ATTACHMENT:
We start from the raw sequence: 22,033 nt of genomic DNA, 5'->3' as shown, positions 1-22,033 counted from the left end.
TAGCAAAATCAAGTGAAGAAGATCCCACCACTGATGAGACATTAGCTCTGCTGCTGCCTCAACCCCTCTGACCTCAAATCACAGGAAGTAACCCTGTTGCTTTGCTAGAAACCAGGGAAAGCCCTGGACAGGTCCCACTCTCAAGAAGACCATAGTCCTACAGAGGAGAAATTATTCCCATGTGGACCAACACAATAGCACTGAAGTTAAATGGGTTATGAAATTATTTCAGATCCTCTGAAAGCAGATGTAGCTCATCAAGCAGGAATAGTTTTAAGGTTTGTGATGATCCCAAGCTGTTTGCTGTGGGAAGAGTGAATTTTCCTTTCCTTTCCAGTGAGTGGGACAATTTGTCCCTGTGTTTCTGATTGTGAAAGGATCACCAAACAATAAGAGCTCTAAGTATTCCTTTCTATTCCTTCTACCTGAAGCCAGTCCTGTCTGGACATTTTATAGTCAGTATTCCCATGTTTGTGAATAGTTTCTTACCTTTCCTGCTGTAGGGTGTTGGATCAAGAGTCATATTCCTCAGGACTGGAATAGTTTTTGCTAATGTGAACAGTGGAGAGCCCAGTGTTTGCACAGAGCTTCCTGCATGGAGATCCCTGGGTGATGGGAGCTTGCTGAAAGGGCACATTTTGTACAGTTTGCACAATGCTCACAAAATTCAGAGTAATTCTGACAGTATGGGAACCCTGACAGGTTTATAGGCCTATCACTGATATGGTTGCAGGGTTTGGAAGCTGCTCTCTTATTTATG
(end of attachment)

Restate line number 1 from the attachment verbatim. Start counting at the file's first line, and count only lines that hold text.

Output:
We start from the raw sequence: 22,033 nt of genomic DNA, 5'->3' as shown, positions 1-22,033 counted from the left end.